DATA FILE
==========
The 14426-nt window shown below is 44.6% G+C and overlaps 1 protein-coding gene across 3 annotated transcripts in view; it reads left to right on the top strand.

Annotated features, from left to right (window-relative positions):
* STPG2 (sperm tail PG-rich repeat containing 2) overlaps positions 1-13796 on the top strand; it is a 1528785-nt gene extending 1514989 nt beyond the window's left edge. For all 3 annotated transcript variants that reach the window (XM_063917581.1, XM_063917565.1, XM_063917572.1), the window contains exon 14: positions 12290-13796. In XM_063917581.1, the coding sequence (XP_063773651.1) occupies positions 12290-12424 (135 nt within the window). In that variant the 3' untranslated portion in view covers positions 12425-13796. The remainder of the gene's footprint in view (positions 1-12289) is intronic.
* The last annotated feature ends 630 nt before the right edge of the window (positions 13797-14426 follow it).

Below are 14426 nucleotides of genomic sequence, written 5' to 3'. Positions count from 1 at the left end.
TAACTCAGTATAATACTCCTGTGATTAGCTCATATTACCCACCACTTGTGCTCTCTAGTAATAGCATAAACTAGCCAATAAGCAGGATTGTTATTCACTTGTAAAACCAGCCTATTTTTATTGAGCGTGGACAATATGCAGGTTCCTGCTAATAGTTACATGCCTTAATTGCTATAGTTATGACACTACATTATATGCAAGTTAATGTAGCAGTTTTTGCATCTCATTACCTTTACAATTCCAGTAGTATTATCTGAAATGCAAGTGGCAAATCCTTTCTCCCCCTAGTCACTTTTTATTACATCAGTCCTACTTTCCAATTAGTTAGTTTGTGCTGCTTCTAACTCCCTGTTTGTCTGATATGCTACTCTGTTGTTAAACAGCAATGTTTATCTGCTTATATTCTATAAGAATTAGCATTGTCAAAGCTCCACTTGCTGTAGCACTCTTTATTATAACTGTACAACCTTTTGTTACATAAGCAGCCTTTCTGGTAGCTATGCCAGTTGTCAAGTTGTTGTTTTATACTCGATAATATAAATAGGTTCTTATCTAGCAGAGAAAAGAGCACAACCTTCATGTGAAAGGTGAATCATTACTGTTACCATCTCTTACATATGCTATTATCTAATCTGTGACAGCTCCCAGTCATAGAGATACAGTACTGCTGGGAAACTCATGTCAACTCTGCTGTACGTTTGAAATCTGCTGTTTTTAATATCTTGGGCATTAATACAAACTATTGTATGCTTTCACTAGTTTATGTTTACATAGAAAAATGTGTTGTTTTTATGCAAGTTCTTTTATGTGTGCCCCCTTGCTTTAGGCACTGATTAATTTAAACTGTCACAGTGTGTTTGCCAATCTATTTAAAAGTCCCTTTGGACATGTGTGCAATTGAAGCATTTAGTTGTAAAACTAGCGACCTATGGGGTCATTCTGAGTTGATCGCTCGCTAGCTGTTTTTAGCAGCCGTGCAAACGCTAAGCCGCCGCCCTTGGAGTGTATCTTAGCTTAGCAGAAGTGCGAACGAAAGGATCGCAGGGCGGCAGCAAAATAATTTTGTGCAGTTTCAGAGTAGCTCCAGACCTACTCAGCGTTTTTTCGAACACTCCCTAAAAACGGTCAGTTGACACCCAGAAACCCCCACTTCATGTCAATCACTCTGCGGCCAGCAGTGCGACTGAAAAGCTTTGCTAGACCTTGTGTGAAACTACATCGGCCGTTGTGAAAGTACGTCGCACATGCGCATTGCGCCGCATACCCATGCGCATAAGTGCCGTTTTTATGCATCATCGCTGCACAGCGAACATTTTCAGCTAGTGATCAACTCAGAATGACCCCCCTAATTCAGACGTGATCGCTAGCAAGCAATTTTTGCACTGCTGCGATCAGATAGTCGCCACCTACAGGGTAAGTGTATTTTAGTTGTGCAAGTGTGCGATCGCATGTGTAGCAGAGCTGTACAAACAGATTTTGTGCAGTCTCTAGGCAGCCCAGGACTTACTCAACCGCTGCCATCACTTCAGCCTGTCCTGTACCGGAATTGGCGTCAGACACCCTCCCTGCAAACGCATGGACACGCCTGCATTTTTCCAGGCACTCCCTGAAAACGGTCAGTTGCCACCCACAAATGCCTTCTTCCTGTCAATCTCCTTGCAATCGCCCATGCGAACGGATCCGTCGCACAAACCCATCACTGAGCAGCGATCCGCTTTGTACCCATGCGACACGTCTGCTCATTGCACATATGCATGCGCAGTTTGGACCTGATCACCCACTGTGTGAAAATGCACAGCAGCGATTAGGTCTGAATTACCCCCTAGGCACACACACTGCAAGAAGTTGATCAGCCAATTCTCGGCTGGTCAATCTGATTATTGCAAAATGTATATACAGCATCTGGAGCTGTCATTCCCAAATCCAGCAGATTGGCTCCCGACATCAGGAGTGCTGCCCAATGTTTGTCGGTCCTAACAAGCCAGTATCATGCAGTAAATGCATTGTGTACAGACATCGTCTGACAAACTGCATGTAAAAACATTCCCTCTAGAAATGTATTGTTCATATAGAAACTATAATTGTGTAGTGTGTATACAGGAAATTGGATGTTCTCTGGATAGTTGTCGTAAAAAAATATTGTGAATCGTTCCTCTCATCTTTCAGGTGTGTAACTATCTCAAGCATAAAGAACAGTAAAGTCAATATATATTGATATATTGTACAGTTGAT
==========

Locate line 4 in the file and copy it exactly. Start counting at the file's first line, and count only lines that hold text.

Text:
* The last annotated feature ends 630 nt before the right edge of the window (positions 13797-14426 follow it).